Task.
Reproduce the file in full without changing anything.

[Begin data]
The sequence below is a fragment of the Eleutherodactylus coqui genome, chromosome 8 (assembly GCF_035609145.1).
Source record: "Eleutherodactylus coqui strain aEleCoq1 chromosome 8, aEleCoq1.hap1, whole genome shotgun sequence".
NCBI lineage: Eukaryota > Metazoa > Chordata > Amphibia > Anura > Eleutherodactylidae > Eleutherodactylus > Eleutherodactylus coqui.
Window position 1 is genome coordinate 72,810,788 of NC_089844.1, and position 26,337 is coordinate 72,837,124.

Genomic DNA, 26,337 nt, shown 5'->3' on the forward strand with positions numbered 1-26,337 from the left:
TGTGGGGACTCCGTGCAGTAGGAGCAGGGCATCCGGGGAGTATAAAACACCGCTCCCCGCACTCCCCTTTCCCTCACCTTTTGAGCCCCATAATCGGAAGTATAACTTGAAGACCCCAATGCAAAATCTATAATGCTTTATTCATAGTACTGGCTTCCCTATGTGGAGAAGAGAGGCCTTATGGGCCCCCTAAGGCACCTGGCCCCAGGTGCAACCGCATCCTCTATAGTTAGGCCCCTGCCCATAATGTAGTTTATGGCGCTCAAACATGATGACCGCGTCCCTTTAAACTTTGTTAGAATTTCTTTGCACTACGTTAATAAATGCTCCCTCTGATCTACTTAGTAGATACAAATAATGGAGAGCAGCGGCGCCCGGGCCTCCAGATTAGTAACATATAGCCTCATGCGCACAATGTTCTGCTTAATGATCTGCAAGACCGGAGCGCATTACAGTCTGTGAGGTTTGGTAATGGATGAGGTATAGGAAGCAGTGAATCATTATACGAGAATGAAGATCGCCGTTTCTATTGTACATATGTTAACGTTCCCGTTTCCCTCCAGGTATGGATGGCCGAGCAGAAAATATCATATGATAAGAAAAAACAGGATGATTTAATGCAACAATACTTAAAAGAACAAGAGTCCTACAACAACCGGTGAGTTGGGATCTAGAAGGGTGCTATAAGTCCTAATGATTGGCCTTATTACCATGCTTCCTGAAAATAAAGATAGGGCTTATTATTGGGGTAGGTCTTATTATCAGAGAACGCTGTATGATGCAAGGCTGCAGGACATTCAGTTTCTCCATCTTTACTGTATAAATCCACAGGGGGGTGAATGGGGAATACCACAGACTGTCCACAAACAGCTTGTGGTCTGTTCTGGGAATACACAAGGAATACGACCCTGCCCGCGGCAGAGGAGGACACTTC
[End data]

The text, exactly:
The sequence below is a fragment of the Eleutherodactylus coqui genome, chromosome 8 (assembly GCF_035609145.1).
Source record: "Eleutherodactylus coqui strain aEleCoq1 chromosome 8, aEleCoq1.hap1, whole genome shotgun sequence".
NCBI lineage: Eukaryota > Metazoa > Chordata > Amphibia > Anura > Eleutherodactylidae > Eleutherodactylus > Eleutherodactylus coqui.
Window position 1 is genome coordinate 72,810,788 of NC_089844.1, and position 26,337 is coordinate 72,837,124.

Genomic DNA, 26,337 nt, shown 5'->3' on the forward strand with positions numbered 1-26,337 from the left:
TGTGGGGACTCCGTGCAGTAGGAGCAGGGCATCCGGGGAGTATAAAACACCGCTCCCCGCACTCCCCTTTCCCTCACCTTTTGAGCCCCATAATCGGAAGTATAACTTGAAGACCCCAATGCAAAATCTATAATGCTTTATTCATAGTACTGGCTTCCCTATGTGGAGAAGAGAGGCCTTATGGGCCCCCTAAGGCACCTGGCCCCAGGTGCAACCGCATCCTCTATAGTTAGGCCCCTGCCCATAATGTAGTTTATGGCGCTCAAACATGATGACCGCGTCCCTTTAAACTTTGTTAGAATTTCTTTGCACTACGTTAATAAATGCTCCCTCTGATCTACTTAGTAGATACAAATAATGGAGAGCAGCGGCGCCCGGGCCTCCAGATTAGTAACATATAGCCTCATGCGCACAATGTTCTGCTTAATGATCTGCAAGACCGGAGCGCATTACAGTCTGTGAGGTTTGGTAATGGATGAGGTATAGGAAGCAGTGAATCATTATACGAGAATGAAGATCGCCGTTTCTATTGTACATATGTTAACGTTCCCGTTTCCCTCCAGGTATGGATGGCCGAGCAGAAAATATCATATGATAAGAAAAAACAGGATGATTTAATGCAACAATACTTAAAAGAACAAGAGTCCTACAACAACCGGTGAGTTGGGATCTAGAAGGGTGCTATAAGTCCTAATGATTGGCCTTATTACCATGCTTCCTGAAAATAAAGATAGGGCTTATTATTGGGGTAGGTCTTATTATCAGAGAACGCTGTATGATGCAAGGCTGCAGGACATTCAGTTTCTCCATCTTTACTGTATAAATCCACAGGGGGGTGAATGGGGAATACCACAGACTGTCCACAAACAGCTTGTGGTCTGTTCTGGGAATACACAAGGAATACGACCCTGCCCGCGGCAGAGGAGGACACTTC